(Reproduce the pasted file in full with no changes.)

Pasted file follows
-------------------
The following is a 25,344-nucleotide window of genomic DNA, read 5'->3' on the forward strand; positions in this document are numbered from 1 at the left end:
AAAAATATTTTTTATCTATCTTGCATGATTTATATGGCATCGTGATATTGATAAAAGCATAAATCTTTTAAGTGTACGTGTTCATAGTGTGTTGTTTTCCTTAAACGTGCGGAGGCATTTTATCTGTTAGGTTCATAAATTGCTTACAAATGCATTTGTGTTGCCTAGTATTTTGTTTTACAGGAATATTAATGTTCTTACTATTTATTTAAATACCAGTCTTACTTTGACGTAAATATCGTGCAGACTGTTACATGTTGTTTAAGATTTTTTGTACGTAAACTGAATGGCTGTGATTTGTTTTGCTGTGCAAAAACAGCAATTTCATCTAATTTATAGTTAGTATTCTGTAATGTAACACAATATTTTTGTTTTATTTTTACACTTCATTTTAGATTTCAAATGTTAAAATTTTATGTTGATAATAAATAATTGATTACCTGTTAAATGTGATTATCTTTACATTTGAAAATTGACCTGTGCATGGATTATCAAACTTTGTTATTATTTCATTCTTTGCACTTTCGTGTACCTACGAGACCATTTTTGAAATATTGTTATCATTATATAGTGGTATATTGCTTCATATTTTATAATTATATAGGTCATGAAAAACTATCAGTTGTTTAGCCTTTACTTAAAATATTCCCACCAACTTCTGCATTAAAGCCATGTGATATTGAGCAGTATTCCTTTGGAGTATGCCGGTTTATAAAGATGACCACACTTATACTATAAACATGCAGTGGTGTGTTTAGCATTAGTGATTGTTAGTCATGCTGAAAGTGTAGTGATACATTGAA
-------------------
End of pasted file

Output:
The following is a 25,344-nucleotide window of genomic DNA, read 5'->3' on the forward strand; positions in this document are numbered from 1 at the left end:
AAAAATATTTTTTATCTATCTTGCATGATTTATATGGCATCGTGATATTGATAAAAGCATAAATCTTTTAAGTGTACGTGTTCATAGTGTGTTGTTTTCCTTAAACGTGCGGAGGCATTTTATCTGTTAGGTTCATAAATTGCTTACAAATGCATTTGTGTTGCCTAGTATTTTGTTTTACAGGAATATTAATGTTCTTACTATTTATTTAAATACCAGTCTTACTTTGACGTAAATATCGTGCAGACTGTTACATGTTGTTTAAGATTTTTTGTACGTAAACTGAATGGCTGTGATTTGTTTTGCTGTGCAAAAACAGCAATTTCATCTAATTTATAGTTAGTATTCTGTAATGTAACACAATATTTTTGTTTTATTTTTACACTTCATTTTAGATTTCAAATGTTAAAATTTTATGTTGATAATAAATAATTGATTACCTGTTAAATGTGATTATCTTTACATTTGAAAATTGACCTGTGCATGGATTATCAAACTTTGTTATTATTTCATTCTTTGCACTTTCGTGTACCTACGAGACCATTTTTGAAATATTGTTATCATTATATAGTGGTATATTGCTTCATATTTTATAATTATATAGGTCATGAAAAACTATCAGTTGTTTAGCCTTTACTTAAAATATTCCCACCAACTTCTGCATTAAAGCCATGTGATATTGAGCAGTATTCCTTTGGAGTATGCCGGTTTATAAAGATGACCACACTTATACTATAAACATGCAGTGGTGTGTTTAGCATTAGTGATTGTTAGTCATGCTGAAAGTGTAGTGATACATTGAA